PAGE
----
To the party, that is.
It’s been a busy day, so I haven’t had time to read or write much, but I made a mental note to check out the feature article in the style section of today’s Washington Post, about former Bush advisor Claude Allen (who was arrested on charges of shoplifting and fraud a little while ago), after a co-worker recommended it to me.
When I sat down and finally read the story, I was immediately reminded of an old seventies song that’s on my iPod (yes, I have an extensive seventies playlist). The reason was some advice his advice his mama gave him early in his career.
Raised by Democrats, Allen shocked his mother, the late Lila Allen, when he told her back in 1982 that he was going to work for Republicans, according to Knight Ridder newspapers.
"Oh please, don’t do that," she said. "You’ll ruin your life."
She was giving voice to a deep belief in the black community, given popular expression by Buddy Watts, the late father of former Republican congressman J.C. Watts. The elder Watts is oft quoted saying, in effect, that blacks becoming Republican makes as much sense as chickens befriending Colonel Sanders.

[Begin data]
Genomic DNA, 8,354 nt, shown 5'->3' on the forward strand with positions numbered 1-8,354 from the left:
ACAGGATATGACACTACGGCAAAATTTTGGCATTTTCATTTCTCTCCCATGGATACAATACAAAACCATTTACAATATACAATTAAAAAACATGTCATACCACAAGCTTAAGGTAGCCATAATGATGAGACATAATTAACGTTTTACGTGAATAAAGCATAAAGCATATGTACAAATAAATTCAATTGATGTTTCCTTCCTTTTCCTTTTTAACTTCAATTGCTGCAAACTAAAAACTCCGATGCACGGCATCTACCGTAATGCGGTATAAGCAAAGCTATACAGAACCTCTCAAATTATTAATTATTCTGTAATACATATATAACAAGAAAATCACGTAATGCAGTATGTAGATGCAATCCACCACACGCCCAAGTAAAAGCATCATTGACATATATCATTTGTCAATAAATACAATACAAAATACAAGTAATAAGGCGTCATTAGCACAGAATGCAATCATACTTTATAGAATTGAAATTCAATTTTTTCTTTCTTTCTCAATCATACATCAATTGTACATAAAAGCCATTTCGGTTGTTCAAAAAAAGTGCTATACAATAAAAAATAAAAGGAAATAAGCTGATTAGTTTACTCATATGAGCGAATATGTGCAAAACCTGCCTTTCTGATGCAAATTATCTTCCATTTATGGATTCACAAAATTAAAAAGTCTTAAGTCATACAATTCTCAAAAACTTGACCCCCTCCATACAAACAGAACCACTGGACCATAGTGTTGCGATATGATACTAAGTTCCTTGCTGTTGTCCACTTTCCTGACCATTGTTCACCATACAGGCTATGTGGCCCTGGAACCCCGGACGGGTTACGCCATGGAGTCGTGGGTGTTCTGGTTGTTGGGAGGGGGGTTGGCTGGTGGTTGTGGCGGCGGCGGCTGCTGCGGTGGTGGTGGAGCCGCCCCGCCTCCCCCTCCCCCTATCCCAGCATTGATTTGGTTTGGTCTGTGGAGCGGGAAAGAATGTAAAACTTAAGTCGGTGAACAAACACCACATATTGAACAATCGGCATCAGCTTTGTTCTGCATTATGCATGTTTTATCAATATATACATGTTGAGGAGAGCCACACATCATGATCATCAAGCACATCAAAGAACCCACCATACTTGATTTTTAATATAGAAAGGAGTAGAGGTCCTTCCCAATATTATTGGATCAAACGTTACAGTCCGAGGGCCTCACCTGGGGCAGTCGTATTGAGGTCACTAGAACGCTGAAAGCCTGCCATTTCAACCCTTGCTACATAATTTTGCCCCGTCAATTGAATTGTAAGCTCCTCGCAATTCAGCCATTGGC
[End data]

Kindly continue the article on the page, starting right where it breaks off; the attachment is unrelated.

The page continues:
"Eventually, it’s going to manifest," says Khalfani. "The contradiction is going to manifest itself in some way in your behavior, your mental stability."
It is just a theory, but one that stings.
That passage sent my hands flying to my iPod to search for a song about another boy whose mama advised him against going to a certain crazy party. It wasn’t long before I found Three Dog Night’s "Mama Told Me (Not to Come)." The whole song is ironically appropriate, but the chorus is what the Post article brought to mind.
Mama told me not to come
Mama told me not to come
She said, "That ain’t the way to have fun, son"
It’s a theory that, as the Post writer notes, may sting, but that doesn’t make it any less true. It may well be that there is only so much cognitive dissonance the mind can take before something snaps. And considering that Allen cut his political teeth working for Jesse Helms — who is to this day an apologist for segregation — even as Helms filibustered against a the holiday in honor of Martin Luther King — whom Allens held as a personal hero even as he shared Helms’ belief that King was a member of the communist party — it’s not too far-fetched a theory.
Maybe, just maybe, Claude Allen should’ve listened to his Mama. After all, she told him not to go to that party.